St Michaels Approved Tower
Hodder's design, announced in July

Hodder changes proving popular, says St Michael’s team

The first public engagement event for the revised St Michael’s scheme in Manchester city centre has prompted a “significant number of positive responses from the general public and others,” the partnership behind the project has said.

More than 400 people attended a consultation session at Central Library, at which the Hodder + Partners-designed iteration of the scheme was revealed.

Of those people, 182 completed feedback forms, with 84% expressing either “support” or “support with reservations”. And while a previous consultation on the old proposals had seen 70% register opposition, the new plans found 10% of the survey respondents opposed.

The headline changes were the change to a single tower, slightly shorter than originally mooted, along with the retention of the frontage of Bootle Street Police Station and the Sir Ralph Abercromby Pub.

The St Michael’s Partnership said that around 84% of people provided some form of positive feedback for the scheme, with around 10 percent opposed to the revised plans.

On behalf of the partnership, Gary Neville said: “We want St Michael’s to make a major contribution to the city, and we want to play an active role in the life and future of this city for many years to come. It’s our city. So we couldn’t ignore the concerns expressed by many.

“We decided to rethink things, to try and find that balance between the heritage aspects of the site, the scale and massing issues and our ambitions to create a truly international standard development. We think Manchester deserves that and we’re obviously delighted that the public has responded so positively to our revised proposals.

“Our focus now and over the coming weeks is to continue to review and respond to public feedback as we build up to the next consultation in August.”

The scheme as it stands includes a new synagogue and active street level uses including a new public square, similar in size to Lincoln Square, adjacent to the Abercromby pub.

In the reworked version of the scheme, the tower has been rotated by 90 degrees to reduce visual impact from key public squares, and the second tower, earmarked for offices, is replaced by a nine-storey building with larger floorpaltes of around 15,000 sq ft. The tower will feature apartments and a hotel, as before.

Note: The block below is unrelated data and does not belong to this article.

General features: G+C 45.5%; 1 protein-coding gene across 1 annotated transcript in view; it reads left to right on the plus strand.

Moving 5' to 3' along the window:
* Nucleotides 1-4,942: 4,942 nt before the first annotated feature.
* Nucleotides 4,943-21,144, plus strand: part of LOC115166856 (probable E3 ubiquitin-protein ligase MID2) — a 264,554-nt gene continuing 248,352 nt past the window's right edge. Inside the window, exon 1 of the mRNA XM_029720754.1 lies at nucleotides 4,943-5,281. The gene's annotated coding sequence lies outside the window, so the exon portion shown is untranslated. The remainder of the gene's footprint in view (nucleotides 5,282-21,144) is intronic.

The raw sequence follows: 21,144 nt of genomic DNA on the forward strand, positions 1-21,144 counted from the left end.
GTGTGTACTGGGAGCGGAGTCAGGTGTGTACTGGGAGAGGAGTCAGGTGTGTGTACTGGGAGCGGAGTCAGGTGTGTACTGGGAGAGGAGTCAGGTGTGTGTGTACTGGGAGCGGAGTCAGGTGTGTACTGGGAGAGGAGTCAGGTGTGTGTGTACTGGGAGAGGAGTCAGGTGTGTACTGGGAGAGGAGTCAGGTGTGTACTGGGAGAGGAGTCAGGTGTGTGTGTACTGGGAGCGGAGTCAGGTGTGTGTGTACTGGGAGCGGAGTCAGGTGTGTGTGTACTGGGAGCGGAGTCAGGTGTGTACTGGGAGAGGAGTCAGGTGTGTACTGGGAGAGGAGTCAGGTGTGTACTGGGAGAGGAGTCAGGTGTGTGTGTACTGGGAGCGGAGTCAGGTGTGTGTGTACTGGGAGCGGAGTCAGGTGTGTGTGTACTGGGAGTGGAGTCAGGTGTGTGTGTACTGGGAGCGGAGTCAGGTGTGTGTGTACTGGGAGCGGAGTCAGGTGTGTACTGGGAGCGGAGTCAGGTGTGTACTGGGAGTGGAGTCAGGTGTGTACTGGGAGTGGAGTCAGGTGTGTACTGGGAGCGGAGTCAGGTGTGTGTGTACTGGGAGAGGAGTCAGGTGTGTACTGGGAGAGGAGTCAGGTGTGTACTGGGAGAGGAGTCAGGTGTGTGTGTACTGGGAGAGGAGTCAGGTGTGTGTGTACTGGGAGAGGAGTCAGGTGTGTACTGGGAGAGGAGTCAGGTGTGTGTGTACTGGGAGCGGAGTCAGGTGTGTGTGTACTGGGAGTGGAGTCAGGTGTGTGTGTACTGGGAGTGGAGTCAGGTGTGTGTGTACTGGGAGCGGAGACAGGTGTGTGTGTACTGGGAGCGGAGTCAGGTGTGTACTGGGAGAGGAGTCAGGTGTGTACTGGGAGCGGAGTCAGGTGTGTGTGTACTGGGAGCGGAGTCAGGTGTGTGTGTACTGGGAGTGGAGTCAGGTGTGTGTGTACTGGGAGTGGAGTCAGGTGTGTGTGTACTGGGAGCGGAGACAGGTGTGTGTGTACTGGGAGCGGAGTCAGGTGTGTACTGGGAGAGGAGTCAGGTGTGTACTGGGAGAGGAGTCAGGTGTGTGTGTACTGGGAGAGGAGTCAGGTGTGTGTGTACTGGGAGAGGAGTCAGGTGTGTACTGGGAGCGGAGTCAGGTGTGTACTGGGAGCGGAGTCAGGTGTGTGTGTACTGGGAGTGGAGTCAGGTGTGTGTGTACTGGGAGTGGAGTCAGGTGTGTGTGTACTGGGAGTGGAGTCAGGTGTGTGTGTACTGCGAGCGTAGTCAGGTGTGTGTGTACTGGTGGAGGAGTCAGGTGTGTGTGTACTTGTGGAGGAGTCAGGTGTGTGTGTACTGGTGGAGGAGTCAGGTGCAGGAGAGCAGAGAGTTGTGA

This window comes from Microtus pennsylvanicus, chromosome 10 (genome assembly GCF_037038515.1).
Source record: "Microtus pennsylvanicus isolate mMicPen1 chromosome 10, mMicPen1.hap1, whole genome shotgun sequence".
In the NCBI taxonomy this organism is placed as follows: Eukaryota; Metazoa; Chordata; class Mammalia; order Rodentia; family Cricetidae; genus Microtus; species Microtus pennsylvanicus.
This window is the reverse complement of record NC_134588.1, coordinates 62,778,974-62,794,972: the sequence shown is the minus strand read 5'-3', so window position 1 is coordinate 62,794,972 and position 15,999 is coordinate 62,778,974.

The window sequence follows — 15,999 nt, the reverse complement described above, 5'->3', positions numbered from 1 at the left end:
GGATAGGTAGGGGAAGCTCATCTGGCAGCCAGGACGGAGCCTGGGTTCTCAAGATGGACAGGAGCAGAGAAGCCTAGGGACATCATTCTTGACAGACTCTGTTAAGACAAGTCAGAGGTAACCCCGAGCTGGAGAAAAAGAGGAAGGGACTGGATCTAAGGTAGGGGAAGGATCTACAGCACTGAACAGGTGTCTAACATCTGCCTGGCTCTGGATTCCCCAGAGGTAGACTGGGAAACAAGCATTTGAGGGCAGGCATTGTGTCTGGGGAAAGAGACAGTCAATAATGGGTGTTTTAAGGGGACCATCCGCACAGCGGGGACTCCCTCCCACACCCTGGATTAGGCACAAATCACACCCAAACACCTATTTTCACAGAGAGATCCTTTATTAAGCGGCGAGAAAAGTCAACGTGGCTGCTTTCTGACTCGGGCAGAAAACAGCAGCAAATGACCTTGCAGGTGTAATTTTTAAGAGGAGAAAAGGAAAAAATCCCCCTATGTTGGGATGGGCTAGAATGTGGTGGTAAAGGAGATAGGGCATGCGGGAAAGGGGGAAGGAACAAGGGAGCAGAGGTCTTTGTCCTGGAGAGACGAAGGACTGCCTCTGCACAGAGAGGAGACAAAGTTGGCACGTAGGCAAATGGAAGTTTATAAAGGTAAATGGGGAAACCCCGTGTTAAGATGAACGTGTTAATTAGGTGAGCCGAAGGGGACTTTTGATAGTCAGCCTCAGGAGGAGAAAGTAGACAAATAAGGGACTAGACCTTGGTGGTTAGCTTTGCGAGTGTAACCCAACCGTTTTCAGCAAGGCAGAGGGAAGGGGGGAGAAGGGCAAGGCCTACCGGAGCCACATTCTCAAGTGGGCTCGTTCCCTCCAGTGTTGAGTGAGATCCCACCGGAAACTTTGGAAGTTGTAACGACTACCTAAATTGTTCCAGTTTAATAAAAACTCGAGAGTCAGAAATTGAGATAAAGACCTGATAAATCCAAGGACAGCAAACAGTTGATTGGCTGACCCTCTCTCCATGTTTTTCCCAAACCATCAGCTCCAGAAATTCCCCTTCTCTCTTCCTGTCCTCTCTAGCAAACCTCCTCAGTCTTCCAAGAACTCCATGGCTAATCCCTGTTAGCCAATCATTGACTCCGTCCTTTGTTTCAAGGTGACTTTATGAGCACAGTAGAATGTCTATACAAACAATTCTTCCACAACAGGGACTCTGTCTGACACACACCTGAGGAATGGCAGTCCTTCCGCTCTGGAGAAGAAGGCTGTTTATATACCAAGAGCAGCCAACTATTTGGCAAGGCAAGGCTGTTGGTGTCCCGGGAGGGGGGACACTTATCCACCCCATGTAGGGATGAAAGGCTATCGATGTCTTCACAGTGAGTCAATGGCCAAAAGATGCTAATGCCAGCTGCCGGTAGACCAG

The professional team for St Michael’s includes Planit-IE, which is designing the outdoor spaces, and Zerum, which is acting as development manager and planning consultant along with Deloitte. Engineering consultancy WSP is leading on environmental impact assessment.

Hodder + Partners was drafted in as consultant after the scheme became mired in controversy earlier this year. The Manchester firm then replaced Make as lead architect in June.

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They’ve got a truly difficult task on their hands and Neville and his team deserve a lot of credit for being so flexible and accommodating. The amount of fees they will have written off doesn’t bear thinking about.

I think some of the objectors won’t be happy though unless it turns out very low rise. I think this is straying into idealism and NIMBYism. There comes a point where you have to compromise and accept that certain parameters such as the general scale are largely fixed.

This is not the fault of the developers but the Council who refused to entertain any sort of tall buildings policy and have a very top-down mindset when it comes to planning, pushing them to go for that sort of scale in the first place.

The best thing now would be to refine the current scheme as much as possible and push the architects who are a middling sort of firm to produce something approaching international class.

By Just another opinion

If Albert Sq happened to be in a World Heritage Site, it would be interesting to see if the revised designs (which are a vast improvement on the original) would be agreeable in a sensitive area?

Really glad to see common sense prevailing!

By Anon

How can Albert Sq be even remotely considered to be a World Heritage Site.
Please, it’s absolute nonsense.

The previous design had several flaws but at least it was something different, original, and brave.
Now we’ll have another mediocre glass block, with the hope that it will be undistinguished at most.

By Cmon

The old scheme was inappropriate by virtue of its very significant impact on a conservation area and demolition of an important historical building. The new design addresses these issues directly and shows promise.

By Anon2

Important historical building?
The pub??
Again, this is very debatable.

I like the fact that the police station facade is going to be retained (that was worth complaining about).
On the other hand, I can’t find anything nice/interesting in the tower design. Which is right in the middle of the city centre and (in my opinion) will not add any value to it.
I’ll give the architect the benefit of the doubt considering the very limited time they had to pull this together and the limited information available at the moment.

By Cmon

‘Proving popular’? The developers are playing with words – and numbers:

4550+ sign petition – TOO TALL for this location
1400 formally object to planning application
400 people visit a one-day exhibition showing some changes, inc keeping the pub and small part of the ex-police station
182 of those complete a comment form
148 tick boxes saying they either support OR support ‘with reservations’.

That’s not a mandate for a 38 storey tower so close to the historic core, looming over Albert Square.

What’s ‘proving popular’ is the change of direction, to keep the pub and a slice of Bootle street, but NOT the plans overall – they’re still too big and bulky for this location.

By Lesley